Description Meetings with Chris Kelly, BAFTA-nominated film director for Channel 4 "Blood Bricks" programme(s)
Geographic Reach National 
Policy Influence Type Influenced training of practitioners or researchers
Impact Meetings in 2019 with Chris Kelly, BAFTA-nominated film director to plan his pitch to Channel 4 for documentary based on the Blood Bricks study. Currently through to final commissioning rounds with Channel 4, for two documentaries, one for Dispatches, the other for Unreported World.
 
Description Newspaper article: The Guardian, "How climate change forces farmers into slavery in Cambodia's brick kilns - in pictures" by Hannah Summers and Thomas Cristofoletti (our project photographer)
Geographic Reach Multiple continents/international 
Policy Influence Type Influenced training of practitioners or researchers
URL https://www.theguardian.com/global-development/gallery/2018/oct/18/how-climate-change-forces-farmers...
 
Description Newspaper article: The Phnom Penh Post, "Ministry to probe child labour", by Mech Dara
Geographic Reach Asia 
Policy Influence Type Influenced training of practitioners or researchers
Impact The newspaper article reports that "The Ministry of Labour says it will investigate the claims of a Royal Holloway, University of London research team's report alleging modern slavery in Cambodia's brick kilns, said Minister of Labour Ith Sam Heng". This shows direct research impact on the Cambodian government.
URL https://www.phnompenhpost.com/national/ministry-probe-child-labour
 
Description Ongoing engagement with Her Majesty's Ambassador to Cambodia, Tina Redshaw
Geographic Reach Asia 
Policy Influence Type Influenced training of practitioners or researchers
Impact Her Majesty's Ambassador to the Kingdom of Cambodia, Tina Redshaw, wrote a foreword to our research report, where she stated, 'I welcome the valuable contribution this study makes to greater understanding of certain aspects of our diplomatic mission in Cambodia including education, human rights and good governance, climate change, modern slavery and child protection'. She subsequently invited us to launch our research report at her residence in Phnom Penh. As part of this event, Ms Redshaw gave an opening address at this event where she praised our research objectives, and stated the British Government's continued commitment to tackling modern slavery.
 
Description Presentation to Politokoffee activists
Geographic Reach Asia 
Policy Influence Type Influenced training of practitioners or researchers
Impact We delivered a talk on our research findings to a group of young and engaged Cambodian activists, who are students and young campaigners on issues of democracy and social justice. The presentation led to fruitful conversations around how we can further lobby the government, including around including brick workers in the recent expansion of the minimum wage act in Cambodia. We went on to pursue this strategy.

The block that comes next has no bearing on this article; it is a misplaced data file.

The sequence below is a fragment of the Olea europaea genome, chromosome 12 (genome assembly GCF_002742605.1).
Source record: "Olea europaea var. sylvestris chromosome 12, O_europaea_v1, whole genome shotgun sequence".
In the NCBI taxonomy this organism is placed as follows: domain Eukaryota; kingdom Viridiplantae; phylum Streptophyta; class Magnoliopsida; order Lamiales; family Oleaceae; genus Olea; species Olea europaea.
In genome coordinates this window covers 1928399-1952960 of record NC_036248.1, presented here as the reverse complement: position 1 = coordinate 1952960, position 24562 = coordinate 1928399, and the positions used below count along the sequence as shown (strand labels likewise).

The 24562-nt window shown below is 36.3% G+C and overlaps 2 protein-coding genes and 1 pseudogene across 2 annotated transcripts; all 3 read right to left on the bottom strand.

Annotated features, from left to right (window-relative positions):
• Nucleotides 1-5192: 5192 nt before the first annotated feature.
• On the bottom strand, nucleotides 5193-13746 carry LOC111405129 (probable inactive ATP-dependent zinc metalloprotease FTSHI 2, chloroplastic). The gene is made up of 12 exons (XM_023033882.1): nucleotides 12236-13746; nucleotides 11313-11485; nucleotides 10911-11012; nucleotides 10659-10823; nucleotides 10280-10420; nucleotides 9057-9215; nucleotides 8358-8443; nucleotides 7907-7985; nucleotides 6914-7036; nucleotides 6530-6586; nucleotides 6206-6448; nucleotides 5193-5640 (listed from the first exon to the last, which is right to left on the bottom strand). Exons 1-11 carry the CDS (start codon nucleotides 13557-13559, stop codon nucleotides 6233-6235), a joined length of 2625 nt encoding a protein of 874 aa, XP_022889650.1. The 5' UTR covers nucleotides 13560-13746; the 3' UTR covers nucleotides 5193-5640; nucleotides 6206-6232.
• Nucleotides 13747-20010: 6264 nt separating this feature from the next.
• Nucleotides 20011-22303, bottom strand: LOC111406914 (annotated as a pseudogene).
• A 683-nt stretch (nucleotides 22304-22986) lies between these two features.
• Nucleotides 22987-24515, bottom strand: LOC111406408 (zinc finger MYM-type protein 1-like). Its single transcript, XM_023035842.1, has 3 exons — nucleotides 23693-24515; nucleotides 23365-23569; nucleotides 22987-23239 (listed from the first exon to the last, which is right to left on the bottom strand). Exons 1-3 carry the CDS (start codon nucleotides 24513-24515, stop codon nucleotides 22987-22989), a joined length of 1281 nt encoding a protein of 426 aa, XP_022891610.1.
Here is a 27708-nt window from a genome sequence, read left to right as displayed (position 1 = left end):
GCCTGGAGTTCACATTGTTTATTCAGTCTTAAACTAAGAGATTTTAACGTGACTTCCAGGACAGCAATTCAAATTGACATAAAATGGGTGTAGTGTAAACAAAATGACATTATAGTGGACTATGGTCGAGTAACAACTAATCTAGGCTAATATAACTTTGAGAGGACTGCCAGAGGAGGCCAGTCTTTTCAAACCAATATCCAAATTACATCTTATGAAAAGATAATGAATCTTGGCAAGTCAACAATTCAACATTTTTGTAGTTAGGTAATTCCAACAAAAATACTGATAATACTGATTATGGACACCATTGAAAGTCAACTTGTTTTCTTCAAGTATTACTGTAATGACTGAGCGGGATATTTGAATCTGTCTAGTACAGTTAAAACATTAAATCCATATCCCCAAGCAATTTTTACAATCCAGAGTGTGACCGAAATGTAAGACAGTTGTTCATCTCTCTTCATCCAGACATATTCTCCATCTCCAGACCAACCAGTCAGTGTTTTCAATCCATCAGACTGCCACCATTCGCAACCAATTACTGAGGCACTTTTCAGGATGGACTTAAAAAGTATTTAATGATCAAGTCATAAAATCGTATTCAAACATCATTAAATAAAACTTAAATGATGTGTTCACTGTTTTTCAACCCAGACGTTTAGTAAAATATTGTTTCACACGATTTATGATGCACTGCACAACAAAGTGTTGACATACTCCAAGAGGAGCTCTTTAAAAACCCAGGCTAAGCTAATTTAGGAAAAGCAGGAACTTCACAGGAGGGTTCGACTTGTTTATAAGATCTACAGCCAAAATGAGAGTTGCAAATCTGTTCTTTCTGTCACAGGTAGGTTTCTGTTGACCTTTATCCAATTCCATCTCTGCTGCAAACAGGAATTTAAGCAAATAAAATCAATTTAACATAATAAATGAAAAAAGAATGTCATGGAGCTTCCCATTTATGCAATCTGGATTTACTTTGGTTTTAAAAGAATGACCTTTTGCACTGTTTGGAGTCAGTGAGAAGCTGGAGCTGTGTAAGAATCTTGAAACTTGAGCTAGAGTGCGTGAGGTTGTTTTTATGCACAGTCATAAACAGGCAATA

Description Report launch at British Embassy, Phnom Penh
Geographic Reach Asia 
Policy Influence Type Influenced training of practitioners or researchers
Impact We launched our full project report at a reception held at the British Embassy in Phnom Penh, which included a presentation of findings. Attendees included heads of local NGOs such as Oxfam and Care International, various UN agencies, and other ambassadors including the EU ambassador. We were able to arrange follow-up meetings with several people to follow advocacy enquires through this event, and also received feedback from in-country NGOs that they had not known about debt bondage in Cambodia's brick sector prior to our event.
 
Description Representative from Green Shoots Foundation
Geographic Reach Asia 
Policy Influence Type Influenced training of practitioners or researchers
 
Description Representative from Outland Denim garment company
Geographic Reach Asia 
Policy Influence Type Influenced training of practitioners or researchers
Impact We met with a representative of Outland Denim, an ethical fashion company based in Cambodia, to discuss our research findings and offer advice around the issues of garment waste and modern slavery in their supply chain. The company had read our work and asked to meet with us, and fed back to us that the meeting vastly improved their understanding of both issues, particularly modern slavery, where they have been 'rescuing' former debt-bonded workers to be employees in their factory and not understood the scale of the problem or its drivers.
 
Description United Nations Cambodia Learning Seminar
Geographic Reach Asia 
Policy Influence Type Influenced training of practitioners or researchers
Impact We delivered an hour-long learning seminar presentation of our research findings to representatives from all UN agencies working in Cambodia. This led to a high level of feedback from staffers that reported that they did not know about debt bondage in the brick sector prior to our presentation. It also led to further discussions with several agencies on different aspects of advocacy. For example, the Country Director of UNDP followed-up to approach some of the Cambodian elites found to be investors of buildings identified to have bricks made using debt-bonded labour, and talk to them about our research. These are all ongoing strands of advocacy that we are continuing to follow-up with.
 
Description Written evidence submission and citation in REDRESS UK Implementation of the UN Convention against Torture review
Geographic Reach National 
Policy Influence Type Citation in systematic reviews